Sprint CEO: Palm Pre is 'coming out party'

June 5, 2009 By RACHEL METZ , AP Technology Writer

(AP) -- Sprint's chief executive says the release of Palm's Pre smart phone represents a "coming out party" for Sprint.

Sprint Nextel Corp., which will carry the Pre exclusively at least through year's end, has been shedding subscribers to competing wireless services.

In remarks in New York Friday, Sprint Dan Hesse says the launch of the Pre will show off Sprint's competitive plans. He says Sprint has "vastly" improved its customer service and network performance.

The Pre from Inc. has a touch-screen and slide-out keyboard and will cost $200 with a two-year service plan and rebate. It could be Sprint's and Palm's best hope for fighting back against Research In Motion's BlackBerry and Apple Inc.'s iPhone handsets.

Sprint is based in Overland Park, Kan., and Palm in Sunnyvale, Calif.

©2009 The Associated Press. All rights reserved. This material may not be published, broadcast, rewritten or redistributed.

Explore further: Briefs: Sprint Nextel buys out Alamosa for $4.3B

Related Stories

Palm Pre to go on sale June 6

May 19, 2009

Palm Inc., a pioneer in handheld devices but suffering hard times lately, announced Tuesday that its much-anticipated new smartphone, the Palm Pre, would go on sale in the United States on June 6.

Much riding on success -- or failure -- of Palm Pre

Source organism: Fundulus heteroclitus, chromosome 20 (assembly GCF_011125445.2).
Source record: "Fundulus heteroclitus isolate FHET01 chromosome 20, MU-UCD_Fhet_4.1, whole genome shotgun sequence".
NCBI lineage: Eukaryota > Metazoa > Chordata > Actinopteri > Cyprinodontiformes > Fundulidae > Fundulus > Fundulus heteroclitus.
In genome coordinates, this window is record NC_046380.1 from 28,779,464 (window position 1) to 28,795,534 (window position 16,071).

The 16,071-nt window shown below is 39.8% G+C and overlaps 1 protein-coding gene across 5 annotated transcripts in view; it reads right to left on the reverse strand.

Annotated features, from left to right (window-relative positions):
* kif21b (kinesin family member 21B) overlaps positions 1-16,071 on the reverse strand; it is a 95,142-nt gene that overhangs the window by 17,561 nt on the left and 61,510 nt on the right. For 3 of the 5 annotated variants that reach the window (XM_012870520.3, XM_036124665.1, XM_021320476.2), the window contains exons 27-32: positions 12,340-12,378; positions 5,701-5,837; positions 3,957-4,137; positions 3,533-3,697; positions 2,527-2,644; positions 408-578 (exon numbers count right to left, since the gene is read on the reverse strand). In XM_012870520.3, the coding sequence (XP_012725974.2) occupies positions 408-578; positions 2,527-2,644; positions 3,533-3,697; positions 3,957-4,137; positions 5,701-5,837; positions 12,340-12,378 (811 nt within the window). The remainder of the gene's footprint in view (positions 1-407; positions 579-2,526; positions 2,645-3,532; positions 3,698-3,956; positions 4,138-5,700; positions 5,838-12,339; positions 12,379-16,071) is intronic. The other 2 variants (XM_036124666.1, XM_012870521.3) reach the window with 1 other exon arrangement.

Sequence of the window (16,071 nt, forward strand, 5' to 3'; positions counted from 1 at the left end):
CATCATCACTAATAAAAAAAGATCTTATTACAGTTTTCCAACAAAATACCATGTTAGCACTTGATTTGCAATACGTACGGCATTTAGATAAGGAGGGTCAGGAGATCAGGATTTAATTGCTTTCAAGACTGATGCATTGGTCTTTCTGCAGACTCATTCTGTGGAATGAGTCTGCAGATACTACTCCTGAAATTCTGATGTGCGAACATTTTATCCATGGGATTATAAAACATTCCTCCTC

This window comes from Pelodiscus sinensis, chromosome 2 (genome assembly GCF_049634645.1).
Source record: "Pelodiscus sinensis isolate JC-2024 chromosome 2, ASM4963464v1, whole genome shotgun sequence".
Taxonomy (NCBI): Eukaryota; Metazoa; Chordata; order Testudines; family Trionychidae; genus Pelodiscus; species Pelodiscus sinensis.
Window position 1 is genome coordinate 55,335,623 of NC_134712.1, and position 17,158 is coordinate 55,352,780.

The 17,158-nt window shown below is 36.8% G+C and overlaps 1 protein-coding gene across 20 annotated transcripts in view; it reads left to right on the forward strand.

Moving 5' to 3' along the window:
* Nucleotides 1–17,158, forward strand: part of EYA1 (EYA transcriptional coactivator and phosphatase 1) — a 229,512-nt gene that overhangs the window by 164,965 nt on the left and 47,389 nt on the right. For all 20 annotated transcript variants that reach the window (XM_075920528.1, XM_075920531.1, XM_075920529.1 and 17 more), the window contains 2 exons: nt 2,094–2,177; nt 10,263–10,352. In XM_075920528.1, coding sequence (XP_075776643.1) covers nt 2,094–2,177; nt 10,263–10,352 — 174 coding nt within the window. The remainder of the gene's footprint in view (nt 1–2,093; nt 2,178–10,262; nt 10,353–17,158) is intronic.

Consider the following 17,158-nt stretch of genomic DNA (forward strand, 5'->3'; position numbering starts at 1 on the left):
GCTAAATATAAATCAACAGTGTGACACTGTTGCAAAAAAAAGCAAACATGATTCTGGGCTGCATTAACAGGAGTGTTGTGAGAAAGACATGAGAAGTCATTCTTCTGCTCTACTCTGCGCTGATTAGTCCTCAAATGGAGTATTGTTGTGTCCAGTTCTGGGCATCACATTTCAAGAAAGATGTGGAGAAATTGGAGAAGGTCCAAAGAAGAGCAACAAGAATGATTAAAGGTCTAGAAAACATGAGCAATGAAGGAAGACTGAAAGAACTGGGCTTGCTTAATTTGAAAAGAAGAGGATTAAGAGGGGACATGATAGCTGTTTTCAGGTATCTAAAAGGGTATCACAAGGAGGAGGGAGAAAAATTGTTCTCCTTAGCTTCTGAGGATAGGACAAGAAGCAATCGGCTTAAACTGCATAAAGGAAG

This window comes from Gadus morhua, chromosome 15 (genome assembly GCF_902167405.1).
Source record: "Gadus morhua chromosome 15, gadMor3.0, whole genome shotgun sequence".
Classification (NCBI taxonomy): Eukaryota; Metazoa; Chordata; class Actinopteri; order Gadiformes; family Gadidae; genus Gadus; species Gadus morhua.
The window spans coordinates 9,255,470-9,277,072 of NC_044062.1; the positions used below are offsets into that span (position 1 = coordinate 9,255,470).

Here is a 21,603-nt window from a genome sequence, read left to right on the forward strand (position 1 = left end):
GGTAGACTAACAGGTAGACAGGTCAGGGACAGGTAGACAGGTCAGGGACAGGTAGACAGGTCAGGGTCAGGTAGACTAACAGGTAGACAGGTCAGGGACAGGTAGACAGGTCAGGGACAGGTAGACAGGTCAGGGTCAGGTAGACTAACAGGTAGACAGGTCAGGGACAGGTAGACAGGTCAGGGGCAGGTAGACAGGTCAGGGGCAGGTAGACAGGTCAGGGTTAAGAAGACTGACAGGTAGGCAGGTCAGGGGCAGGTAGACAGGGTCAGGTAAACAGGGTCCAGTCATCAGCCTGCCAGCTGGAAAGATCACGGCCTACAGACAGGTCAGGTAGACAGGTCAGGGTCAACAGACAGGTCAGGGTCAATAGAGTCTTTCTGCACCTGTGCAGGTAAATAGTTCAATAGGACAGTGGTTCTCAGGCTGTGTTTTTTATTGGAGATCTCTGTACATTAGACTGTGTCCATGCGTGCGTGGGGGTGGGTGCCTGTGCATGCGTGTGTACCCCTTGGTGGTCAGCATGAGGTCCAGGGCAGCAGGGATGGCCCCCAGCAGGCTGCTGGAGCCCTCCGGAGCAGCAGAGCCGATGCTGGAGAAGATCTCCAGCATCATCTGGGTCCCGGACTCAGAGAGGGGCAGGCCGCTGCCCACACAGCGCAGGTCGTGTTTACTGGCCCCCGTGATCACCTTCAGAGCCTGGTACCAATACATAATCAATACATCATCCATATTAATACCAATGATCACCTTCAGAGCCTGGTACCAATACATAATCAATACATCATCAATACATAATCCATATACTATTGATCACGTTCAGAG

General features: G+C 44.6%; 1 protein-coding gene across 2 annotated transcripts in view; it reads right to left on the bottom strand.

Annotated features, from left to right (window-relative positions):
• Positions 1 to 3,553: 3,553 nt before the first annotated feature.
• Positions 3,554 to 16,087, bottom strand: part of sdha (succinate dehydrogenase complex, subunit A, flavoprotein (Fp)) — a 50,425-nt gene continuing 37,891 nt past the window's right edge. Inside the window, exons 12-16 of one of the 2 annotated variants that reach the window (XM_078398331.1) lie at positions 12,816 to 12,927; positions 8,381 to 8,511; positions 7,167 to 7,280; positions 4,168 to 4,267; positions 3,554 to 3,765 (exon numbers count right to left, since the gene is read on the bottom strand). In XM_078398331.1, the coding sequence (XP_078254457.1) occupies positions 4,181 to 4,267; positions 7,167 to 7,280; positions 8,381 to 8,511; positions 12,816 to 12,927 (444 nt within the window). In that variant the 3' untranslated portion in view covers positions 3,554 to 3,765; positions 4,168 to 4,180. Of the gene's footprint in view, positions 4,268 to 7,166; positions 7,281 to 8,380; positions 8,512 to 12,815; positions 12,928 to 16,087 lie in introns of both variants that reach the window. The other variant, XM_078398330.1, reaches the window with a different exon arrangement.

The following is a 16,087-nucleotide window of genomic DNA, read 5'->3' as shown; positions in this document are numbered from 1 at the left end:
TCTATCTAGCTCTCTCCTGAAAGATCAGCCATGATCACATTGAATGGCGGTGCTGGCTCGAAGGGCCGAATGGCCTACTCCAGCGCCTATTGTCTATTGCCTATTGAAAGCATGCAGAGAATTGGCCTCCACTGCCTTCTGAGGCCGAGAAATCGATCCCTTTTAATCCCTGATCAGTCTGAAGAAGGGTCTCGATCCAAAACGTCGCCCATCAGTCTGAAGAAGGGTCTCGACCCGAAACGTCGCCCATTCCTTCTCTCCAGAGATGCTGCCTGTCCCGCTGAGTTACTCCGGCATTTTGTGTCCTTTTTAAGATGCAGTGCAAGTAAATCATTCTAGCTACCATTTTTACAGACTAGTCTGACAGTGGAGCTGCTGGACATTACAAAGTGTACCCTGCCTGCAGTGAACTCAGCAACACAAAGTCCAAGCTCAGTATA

June 2, 2009

(AP) -- When Palm Inc.'s and Sprint Nextel Corp.'s latest bundle of smart phone joy, the Pre, arrives Saturday, it will be entering an increasingly crowded market backed by parents that have a lot riding on its success.

Palm Pre goes on sale in US on Saturday

June 5, 2009

The Palm Pre, the new smartphone from the US pioneer in handheld devices, goes on sale in the United States on Saturday amid generally glowing reviews and favorable comparisons to Apple's iPhone.

Recommended for you

Tipster talks about Google's Project Soli kit invites

August 31, 2015

Google has its eyes on a future of radar-based technology for hand gestures with wearables, and to a future where you can interact with wearable technology without adding physical controls such as buttons. Your fingers can ...

0 comments

Please sign in to add a comment. Registration is free, and takes less than a minute. Read more

Click here to reset your password.
Sign in to get notified via email when new comments are made.